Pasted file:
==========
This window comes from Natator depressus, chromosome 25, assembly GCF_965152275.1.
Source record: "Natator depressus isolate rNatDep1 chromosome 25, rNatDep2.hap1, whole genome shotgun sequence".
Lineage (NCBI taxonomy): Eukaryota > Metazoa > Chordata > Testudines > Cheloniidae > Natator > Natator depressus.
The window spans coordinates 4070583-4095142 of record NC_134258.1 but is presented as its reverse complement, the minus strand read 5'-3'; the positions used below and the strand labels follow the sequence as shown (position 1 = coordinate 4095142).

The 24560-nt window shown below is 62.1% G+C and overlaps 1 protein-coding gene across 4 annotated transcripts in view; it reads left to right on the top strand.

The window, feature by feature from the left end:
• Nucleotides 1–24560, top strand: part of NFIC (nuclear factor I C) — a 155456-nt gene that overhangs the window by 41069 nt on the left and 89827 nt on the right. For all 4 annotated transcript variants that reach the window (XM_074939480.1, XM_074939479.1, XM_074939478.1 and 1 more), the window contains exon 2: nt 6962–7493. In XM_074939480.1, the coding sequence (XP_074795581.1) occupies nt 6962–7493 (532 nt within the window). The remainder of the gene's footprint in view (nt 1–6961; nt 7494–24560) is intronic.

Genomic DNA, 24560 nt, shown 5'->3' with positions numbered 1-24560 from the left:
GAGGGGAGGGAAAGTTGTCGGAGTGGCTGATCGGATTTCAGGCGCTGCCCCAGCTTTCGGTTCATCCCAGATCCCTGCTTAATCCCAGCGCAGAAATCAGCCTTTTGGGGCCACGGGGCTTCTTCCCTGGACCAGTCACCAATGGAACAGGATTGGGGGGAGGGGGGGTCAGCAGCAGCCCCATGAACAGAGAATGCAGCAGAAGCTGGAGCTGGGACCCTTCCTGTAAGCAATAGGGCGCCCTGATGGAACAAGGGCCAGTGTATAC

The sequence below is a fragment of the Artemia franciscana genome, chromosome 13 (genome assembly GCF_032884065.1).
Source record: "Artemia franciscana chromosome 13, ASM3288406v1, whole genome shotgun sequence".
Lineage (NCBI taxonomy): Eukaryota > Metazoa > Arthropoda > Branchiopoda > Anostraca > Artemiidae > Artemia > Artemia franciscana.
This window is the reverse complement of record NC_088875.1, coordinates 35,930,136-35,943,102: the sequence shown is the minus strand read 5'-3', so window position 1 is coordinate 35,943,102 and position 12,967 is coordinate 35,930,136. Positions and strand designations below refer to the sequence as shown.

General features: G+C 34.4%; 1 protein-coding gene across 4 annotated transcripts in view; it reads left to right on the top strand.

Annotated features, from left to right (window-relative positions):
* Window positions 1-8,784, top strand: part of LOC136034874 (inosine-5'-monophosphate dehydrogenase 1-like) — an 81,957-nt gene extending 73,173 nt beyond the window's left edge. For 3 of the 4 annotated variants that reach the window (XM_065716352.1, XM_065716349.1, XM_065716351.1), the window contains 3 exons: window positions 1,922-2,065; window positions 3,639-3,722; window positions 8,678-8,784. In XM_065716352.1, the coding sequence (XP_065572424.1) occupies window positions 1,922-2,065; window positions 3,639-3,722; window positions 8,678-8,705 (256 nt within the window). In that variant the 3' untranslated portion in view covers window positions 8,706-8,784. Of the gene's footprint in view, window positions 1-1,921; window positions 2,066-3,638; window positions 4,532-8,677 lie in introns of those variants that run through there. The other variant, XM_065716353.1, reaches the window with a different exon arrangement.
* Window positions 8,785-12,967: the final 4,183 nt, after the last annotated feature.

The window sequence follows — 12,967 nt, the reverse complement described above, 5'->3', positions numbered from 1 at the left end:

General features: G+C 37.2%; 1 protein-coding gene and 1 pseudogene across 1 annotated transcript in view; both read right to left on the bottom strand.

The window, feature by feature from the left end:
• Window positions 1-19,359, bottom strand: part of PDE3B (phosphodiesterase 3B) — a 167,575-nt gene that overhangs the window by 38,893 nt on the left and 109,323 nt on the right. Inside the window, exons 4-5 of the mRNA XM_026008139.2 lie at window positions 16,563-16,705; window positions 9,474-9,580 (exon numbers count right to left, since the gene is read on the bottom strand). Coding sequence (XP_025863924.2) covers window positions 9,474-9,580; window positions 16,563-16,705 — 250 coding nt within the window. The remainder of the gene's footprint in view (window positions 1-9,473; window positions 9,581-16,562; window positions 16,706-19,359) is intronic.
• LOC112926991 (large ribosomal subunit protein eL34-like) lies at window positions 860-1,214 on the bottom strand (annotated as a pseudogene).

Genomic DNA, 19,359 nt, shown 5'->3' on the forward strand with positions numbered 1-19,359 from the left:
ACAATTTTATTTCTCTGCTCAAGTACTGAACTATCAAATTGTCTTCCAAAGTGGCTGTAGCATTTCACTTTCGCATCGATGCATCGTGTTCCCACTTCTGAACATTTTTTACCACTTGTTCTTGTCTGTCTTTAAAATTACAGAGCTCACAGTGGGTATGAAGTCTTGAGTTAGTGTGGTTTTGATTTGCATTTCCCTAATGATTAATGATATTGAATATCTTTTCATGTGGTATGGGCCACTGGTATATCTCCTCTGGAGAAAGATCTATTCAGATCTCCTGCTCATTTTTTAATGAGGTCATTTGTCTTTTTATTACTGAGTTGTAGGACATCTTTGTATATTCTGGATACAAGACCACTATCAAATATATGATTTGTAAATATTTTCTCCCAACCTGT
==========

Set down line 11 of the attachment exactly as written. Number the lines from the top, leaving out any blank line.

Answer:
Source record: "Artemia franciscana chromosome 13, ASM3288406v1, whole genome shotgun sequence".